In our last post, we covered one of Remote Work’s tricky “Gotcha Moments”: having remote workers as independent contractors instead of employees can cause many problems. The fact that many distributed companies still do it doesn’t make it right. The repercussions of doing so can be grave and damaging in financial, reputational, strategic and ethical ways. It’s just not worth it.
In this post, we are zooming in on the last point we made: the inequality it creates among people within the company. Working as independent contractors leaves people feeling like second class citizens in comparison to their properly employed counterparts in a variety of ways. I know that feeling all too well as I have experienced it first-hand.
The ability to work and hire remotely is a gift for everyone. Still, it has to happen in a compliant and legal way, for the benefit of all.
Independent contractors do not feel as worthwhile to the company as employees
Having independent contractors instead of employees can often be a cost-saving mechanism. Opting to work with independent contractors could be in order to keep headcount low, have an easier way to replace people if necessary or as a mechanism to work with remote workers in a different country without a registered entity. Whatever the reason, feeling like a cost-saving mechanism is very demoralizing to any human.
Full-time employees benefit from legal protection, rules, and regulations that govern the way in which they are employed. In a lot of countries, this also comes with the benefit of a social system. Most regular employees probably take them for granted. But the moment an individual becomes an independent contractor and loses them, they will miss them dearly. I probably didn’t think about them as much in my early twenties but, as I start thinking about family, home, children and security, I have started to understand how important they are. Without these fundamental benefits and protections in place, I would feel unequal and not as worthwhile to a company.
Let’s look into the ten most common inequalities independent contractors experience.
1. Lack of protections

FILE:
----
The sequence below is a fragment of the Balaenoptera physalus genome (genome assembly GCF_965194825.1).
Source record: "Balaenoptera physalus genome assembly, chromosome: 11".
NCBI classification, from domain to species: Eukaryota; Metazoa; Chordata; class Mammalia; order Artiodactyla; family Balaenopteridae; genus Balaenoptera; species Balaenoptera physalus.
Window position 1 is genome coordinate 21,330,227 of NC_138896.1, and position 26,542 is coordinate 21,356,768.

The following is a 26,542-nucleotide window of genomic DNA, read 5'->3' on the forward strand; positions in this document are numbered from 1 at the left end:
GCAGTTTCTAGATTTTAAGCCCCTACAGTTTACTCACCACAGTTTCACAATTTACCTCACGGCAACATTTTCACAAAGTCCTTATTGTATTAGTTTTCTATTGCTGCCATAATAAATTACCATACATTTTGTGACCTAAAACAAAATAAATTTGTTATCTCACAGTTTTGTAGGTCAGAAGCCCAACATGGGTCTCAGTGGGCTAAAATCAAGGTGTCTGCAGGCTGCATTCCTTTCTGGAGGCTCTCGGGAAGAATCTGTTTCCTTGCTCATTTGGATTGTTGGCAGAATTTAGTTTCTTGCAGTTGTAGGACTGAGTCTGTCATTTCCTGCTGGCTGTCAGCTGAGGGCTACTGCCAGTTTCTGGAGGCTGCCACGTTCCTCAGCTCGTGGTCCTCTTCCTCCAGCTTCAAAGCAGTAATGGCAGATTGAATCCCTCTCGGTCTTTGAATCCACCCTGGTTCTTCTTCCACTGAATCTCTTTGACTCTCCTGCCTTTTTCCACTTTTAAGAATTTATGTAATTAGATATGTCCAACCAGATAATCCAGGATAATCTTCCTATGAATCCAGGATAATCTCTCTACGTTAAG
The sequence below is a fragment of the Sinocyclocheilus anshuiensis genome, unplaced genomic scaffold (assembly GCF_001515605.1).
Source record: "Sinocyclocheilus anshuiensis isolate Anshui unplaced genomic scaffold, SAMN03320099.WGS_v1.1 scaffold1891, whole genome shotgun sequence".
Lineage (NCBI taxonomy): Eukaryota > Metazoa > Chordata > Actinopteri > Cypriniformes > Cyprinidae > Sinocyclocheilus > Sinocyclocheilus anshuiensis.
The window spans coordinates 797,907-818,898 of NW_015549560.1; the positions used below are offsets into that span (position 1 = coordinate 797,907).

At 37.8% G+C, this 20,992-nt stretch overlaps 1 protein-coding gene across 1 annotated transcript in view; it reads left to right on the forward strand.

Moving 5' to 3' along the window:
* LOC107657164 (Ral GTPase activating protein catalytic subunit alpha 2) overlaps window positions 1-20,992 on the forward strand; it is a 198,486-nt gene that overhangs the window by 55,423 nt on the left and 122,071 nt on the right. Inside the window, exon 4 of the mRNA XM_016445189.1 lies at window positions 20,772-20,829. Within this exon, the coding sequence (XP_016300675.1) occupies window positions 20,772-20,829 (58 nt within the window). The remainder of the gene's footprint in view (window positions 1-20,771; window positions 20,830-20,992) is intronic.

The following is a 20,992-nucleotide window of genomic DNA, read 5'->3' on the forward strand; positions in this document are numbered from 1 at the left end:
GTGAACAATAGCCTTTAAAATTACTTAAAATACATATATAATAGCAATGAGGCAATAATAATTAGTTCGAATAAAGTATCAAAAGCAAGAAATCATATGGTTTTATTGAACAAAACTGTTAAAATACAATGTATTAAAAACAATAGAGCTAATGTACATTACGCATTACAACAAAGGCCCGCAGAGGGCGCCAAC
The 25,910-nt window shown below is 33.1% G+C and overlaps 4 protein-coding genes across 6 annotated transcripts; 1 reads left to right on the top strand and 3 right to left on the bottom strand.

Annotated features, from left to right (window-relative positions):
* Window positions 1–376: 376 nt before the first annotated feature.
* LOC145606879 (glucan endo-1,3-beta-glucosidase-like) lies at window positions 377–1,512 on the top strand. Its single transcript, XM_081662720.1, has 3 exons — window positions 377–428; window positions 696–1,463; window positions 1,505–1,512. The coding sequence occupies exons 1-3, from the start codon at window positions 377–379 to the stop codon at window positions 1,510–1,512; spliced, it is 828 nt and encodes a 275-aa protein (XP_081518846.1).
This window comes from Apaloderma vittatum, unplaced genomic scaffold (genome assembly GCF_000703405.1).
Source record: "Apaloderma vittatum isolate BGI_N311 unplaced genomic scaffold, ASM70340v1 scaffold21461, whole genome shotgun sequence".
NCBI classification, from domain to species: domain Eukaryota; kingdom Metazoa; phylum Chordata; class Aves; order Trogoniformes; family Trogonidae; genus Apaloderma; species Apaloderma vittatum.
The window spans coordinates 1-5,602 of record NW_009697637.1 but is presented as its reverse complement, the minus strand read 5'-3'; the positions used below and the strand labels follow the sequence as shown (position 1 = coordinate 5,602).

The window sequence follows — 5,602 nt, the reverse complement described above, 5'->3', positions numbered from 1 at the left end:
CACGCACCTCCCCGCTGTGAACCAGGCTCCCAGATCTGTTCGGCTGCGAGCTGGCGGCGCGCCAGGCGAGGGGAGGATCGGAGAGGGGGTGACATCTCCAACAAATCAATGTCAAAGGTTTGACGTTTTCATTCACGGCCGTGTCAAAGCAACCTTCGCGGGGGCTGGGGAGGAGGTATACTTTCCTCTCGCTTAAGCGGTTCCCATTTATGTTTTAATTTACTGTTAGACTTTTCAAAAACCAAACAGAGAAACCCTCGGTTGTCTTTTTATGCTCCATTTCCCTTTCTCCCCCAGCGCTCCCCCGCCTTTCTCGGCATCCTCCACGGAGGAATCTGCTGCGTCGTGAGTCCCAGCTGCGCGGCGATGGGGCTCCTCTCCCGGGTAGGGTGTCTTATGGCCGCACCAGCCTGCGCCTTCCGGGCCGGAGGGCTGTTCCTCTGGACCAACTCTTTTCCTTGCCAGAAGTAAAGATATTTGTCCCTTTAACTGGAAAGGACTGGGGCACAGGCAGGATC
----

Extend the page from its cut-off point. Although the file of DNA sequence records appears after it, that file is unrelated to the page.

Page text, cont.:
Employment grants a lot of statutory rights to employees. Pension, health care, social welfare, maternity and unemployment benefits are some of the most fundamental ones that exist in many countries. They all act as social safety nets for employees in a variety of important scenarios.
None of them extend to contractors, however. If a contractor has not been paying into the social security net and is pregnant, she will not have maternity cover aid from the government, which in some countries extends to up to two years. If she gets sick, she will not be able to avail of public health services free of charge. And, worst of all, when an independent contractor is let go, they may not be able to claim from the country’s benefit scheme (legislation in some countries is changing to avoid such dire situations, such as in Ireland, but it is a slow legislative process to put these laws in place). Redundancy packages that exist for employees do not apply to contractors.
Had they been an employee, the story would have been entirely different. While many US companies operate from “fire at will” states, where an employer can tell an employee, “Don’t turn up tomorrow, you’re done,” in much of the world, like my home country France for example, employees have rights to be taken through a very clear and fair process, before a decision on termination is made. Government employment agencies would also have a process for determining what the redundancy and last payment should amount to, based on the period of time the person has given the company. To a contractor, none of that applies.
One of the mistakes I made when I first started working remotely is that I didn’t think about the public services mandatory contributions that would protect me. I didn’t factor them in when I negotiated my pay. Especially in European countries, the contributions for healthcare, pension and other services could be up to 40% of the salary. Determining what the total cost of being an independent contractor is can be very difficult and left to the hands of the contractor. Full time employees need not worry about any of this as all these payments are already accounted for in their salary.
2. Pay disparity